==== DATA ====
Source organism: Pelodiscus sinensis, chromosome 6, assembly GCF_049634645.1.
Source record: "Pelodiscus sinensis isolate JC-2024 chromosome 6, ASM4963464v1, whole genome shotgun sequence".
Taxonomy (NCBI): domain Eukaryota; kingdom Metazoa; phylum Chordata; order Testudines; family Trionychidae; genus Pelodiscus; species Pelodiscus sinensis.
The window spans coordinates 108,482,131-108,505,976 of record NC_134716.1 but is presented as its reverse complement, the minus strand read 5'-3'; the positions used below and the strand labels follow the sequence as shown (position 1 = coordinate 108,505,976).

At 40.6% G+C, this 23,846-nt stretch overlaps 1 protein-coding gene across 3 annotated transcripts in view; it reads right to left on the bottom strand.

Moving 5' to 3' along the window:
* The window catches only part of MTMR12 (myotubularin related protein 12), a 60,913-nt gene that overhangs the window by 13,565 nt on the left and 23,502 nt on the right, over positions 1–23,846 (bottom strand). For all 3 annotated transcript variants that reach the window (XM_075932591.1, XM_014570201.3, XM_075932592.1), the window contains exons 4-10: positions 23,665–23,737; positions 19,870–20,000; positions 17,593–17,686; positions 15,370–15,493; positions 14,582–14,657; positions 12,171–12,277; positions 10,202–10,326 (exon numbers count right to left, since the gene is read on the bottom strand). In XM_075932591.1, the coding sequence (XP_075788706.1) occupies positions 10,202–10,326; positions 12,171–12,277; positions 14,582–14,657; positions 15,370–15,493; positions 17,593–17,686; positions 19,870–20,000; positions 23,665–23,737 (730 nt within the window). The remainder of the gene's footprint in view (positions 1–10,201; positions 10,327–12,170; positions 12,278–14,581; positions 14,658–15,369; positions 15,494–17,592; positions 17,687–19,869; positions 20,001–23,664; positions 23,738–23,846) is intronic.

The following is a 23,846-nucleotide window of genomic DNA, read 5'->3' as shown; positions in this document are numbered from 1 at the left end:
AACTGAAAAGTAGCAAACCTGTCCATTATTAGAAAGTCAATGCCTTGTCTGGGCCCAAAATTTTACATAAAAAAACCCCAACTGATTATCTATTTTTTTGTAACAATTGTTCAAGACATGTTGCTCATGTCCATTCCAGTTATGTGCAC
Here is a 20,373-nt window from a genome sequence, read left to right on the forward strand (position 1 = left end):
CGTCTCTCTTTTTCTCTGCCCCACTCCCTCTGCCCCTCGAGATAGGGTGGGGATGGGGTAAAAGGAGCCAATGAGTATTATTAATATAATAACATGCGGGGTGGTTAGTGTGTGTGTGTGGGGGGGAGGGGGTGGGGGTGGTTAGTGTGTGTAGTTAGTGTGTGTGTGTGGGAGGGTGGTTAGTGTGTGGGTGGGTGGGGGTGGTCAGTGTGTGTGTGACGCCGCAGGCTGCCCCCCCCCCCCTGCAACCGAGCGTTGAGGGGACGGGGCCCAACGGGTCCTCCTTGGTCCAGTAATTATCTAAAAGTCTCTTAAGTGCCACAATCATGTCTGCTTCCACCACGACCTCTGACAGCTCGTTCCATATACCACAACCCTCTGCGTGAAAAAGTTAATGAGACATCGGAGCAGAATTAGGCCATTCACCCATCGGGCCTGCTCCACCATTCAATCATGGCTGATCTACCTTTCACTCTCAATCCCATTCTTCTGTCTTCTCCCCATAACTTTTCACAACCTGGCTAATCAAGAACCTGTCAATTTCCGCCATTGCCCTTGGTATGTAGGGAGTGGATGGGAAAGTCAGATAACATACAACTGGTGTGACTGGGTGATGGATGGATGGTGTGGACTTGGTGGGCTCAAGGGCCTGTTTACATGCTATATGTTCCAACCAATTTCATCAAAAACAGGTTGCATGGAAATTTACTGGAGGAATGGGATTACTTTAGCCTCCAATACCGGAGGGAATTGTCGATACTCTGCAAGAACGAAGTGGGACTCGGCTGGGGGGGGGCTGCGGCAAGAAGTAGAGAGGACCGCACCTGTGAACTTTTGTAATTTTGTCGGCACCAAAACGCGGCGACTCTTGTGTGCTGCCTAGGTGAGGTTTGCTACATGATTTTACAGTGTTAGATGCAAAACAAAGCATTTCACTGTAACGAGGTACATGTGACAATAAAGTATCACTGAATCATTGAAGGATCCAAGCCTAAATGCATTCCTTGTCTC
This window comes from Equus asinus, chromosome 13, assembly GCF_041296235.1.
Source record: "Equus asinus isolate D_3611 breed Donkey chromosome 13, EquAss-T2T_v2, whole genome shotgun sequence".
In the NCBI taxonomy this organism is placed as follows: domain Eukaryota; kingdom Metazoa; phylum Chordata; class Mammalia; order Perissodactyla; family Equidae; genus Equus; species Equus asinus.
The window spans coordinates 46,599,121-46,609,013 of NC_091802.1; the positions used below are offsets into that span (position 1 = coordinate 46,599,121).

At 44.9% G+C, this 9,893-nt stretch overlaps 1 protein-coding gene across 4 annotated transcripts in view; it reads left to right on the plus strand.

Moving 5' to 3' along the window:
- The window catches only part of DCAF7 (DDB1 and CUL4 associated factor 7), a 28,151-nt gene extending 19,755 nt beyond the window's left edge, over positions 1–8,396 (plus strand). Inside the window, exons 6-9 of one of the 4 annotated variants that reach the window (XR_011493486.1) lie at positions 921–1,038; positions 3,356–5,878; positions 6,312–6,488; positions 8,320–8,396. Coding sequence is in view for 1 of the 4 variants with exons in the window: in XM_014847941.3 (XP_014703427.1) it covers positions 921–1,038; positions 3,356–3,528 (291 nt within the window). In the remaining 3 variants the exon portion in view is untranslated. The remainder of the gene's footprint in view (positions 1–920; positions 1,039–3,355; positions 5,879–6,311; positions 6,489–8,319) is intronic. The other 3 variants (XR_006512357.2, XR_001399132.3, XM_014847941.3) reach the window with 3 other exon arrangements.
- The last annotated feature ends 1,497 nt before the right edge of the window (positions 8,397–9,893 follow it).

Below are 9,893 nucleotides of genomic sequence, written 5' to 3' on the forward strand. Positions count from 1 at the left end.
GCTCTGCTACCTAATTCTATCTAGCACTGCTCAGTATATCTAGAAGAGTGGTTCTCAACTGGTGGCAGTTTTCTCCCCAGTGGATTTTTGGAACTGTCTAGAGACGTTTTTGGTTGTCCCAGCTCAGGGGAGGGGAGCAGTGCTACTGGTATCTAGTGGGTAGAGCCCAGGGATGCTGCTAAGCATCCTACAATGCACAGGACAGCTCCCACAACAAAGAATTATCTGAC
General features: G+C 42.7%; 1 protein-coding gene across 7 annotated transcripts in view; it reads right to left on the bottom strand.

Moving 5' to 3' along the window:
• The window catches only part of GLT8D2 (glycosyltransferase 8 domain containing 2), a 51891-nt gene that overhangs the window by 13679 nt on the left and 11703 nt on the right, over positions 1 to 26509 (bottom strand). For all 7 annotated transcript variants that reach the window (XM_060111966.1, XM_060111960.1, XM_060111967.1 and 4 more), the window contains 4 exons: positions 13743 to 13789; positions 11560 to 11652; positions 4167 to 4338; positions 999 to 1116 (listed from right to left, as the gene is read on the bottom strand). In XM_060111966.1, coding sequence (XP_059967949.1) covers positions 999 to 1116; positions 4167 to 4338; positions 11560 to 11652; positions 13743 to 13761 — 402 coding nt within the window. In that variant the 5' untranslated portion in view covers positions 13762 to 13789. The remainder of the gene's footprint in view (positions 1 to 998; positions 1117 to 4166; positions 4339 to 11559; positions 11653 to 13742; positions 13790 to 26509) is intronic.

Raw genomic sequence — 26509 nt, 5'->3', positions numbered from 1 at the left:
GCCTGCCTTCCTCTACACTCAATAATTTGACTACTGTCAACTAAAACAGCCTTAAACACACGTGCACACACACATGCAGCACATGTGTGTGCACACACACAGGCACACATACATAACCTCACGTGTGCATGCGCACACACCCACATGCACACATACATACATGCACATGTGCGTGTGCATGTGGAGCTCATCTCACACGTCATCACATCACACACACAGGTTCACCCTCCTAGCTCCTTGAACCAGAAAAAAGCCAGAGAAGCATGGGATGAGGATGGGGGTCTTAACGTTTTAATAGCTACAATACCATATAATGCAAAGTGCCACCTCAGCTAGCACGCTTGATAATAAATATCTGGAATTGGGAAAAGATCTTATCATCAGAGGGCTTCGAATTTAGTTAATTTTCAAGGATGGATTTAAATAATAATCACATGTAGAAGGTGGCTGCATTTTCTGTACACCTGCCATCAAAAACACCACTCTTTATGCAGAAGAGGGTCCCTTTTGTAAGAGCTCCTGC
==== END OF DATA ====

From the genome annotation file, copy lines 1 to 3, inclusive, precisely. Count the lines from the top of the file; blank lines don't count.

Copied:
Source organism: Pelodiscus sinensis, chromosome 6, assembly GCF_049634645.1.
Source record: "Pelodiscus sinensis isolate JC-2024 chromosome 6, ASM4963464v1, whole genome shotgun sequence".
Taxonomy (NCBI): domain Eukaryota; kingdom Metazoa; phylum Chordata; order Testudines; family Trionychidae; genus Pelodiscus; species Pelodiscus sinensis.